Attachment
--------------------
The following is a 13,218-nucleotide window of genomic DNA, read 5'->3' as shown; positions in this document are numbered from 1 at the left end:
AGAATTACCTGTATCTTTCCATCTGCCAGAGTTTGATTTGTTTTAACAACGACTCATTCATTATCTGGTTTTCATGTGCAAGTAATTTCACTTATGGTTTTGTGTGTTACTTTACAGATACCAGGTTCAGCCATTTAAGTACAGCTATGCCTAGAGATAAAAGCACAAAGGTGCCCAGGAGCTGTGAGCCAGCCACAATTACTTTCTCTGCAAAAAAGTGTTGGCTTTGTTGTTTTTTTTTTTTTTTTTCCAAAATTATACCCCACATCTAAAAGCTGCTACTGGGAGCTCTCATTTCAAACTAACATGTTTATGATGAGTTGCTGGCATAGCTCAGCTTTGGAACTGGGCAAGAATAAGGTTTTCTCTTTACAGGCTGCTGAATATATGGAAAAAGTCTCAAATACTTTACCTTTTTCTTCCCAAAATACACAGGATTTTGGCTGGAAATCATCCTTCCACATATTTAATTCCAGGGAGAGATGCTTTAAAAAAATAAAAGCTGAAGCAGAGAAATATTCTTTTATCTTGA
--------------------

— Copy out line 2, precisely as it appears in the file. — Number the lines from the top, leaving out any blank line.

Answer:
AGAATTACCTGTATCTTTCCATCTGCCAGAGTTTGATTTGTTTTAACAACGACTCATTCATTATCTGGTTTTCATGTGCAAGTAATTTCACTTATGGTTTTGTGTGTTACTTTACAGATACCAGGTTCAGCCATTTAAGTACAGCTATGCCTAGAGATAAAAGCACAAAGGTGCCCAGGAGCTGTGAGCCAGCCACAATTACTTTCTCTGCAAAAAAGTGTTGGCTTTGTTGTTTTTTTTTTTTTTTTTCCAAAATTATACCCCACATCTAAAAGCTGCTACTGGGAGCTCTCATTTCAAACTAACATGTTTATGATGAGTTGCTGGCATAGCTCAGCTTTGGAACTGGGCAAGAATAAGGTTTTCTCTTTACAGGCTGCTGAATATATGGAAAAAGTCTCAAATACTTTACCTTTTTCTTCCCAAAATACACAGGATTTTGGCTGGAAATCATCCTTCCACATATTTAATTCCAGGGAGAGATGCTTTAAAAAAATAAAAGCTGAAGCAGAGAAATATTCTTTTATCTTGA